Las Vegas — An ice cream machine sales representative unknowingly exposed hundreds or even thousands of attendees to the hepatitis A virus at last month's Global Gaming Expo (G2E) here. Though it was considered an isolated incident, Clark County Health District plans to re-evaluate existing health regulations.
Schwan Food Co. was featuring its new self-serve ice cream machine at the event, with a sales rep handing out cones and cups. The virus was not contained in the ice cream or machine, but rather was passed along by the infected rep handing out the product or even just shaking hands.
An estimated 1,000 ice cream samples were distributed.
"The sales rep had no idea he was infectious and had no symptoms," said Schwan spokesman Mike Gunderson. The rep started to feel ill after the conference was over, and found out he had hepatitis.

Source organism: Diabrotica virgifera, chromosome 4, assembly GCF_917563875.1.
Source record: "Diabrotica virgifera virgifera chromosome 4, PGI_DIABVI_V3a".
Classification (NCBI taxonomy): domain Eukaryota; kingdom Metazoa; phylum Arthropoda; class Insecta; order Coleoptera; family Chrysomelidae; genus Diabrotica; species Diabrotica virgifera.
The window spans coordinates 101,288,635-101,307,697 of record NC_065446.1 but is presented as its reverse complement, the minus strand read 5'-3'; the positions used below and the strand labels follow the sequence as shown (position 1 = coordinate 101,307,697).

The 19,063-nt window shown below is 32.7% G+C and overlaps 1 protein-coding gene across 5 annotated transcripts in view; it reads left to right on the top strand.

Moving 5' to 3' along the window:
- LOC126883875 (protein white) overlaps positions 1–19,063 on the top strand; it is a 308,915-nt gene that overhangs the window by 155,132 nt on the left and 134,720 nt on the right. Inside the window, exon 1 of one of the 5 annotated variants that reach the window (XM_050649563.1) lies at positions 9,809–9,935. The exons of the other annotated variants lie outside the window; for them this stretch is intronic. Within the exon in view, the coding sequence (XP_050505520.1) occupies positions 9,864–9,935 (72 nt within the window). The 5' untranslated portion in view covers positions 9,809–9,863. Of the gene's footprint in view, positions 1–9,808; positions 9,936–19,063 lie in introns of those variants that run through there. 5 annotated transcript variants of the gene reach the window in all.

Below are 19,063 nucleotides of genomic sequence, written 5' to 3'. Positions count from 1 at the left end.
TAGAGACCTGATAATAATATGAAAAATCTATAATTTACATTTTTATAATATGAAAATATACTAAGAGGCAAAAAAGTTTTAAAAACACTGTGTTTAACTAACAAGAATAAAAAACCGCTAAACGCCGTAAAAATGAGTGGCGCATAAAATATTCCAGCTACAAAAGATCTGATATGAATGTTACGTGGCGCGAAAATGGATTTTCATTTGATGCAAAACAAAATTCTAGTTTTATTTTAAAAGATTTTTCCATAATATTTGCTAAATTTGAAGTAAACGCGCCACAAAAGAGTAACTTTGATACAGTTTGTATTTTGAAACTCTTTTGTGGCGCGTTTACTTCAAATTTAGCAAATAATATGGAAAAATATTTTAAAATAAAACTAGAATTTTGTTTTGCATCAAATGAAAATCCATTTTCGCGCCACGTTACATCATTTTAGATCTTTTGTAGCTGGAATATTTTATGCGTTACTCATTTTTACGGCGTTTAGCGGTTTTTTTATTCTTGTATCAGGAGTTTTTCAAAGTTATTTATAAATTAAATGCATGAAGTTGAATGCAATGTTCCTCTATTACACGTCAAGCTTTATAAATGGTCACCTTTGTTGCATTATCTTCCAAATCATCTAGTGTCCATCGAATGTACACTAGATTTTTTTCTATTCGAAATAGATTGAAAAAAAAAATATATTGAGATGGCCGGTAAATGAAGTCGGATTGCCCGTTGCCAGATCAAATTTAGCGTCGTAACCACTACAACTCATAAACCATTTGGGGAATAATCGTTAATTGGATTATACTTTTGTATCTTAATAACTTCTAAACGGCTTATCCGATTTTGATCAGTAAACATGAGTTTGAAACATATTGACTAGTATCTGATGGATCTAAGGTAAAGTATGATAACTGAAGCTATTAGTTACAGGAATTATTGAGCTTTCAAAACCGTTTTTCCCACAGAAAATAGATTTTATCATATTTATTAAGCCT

"We informed the health district right away to make sure all the necessary information was given," Gunderson said.
The hepatitis A virus is a more benign, lesser-known form of hepatitis than hepatitis B or C. Quite common, it is considered treatable.
The Clark County Health District and G2E quickly informed the nearly 26,000 people who had attended the show and set up a clinic to distribute the vaccination. A total of 490 people were treated.
In Nevada, people who handle food as part of their jobs are required to receive a hepatitis A vaccination. The sales rep had a temporary food-serving permit that did not require a vaccination. There is no law against handling food with bare hands.
"This has prompted us to look at our existing laws," said Brian Labus, senior epidemiologist for the health district. "We want to make changes now to prevent this from happening in the future."
Noted Dr. Lawrence Sands, director of community health for the health district, "As much as we've put a lot of prevention in place for this incident, we can't prevent every disease. Practicing good hand hygiene is everyone's best protection."
In re-evaluating its regulations and policies, Sands plans to involve the local meetings industry.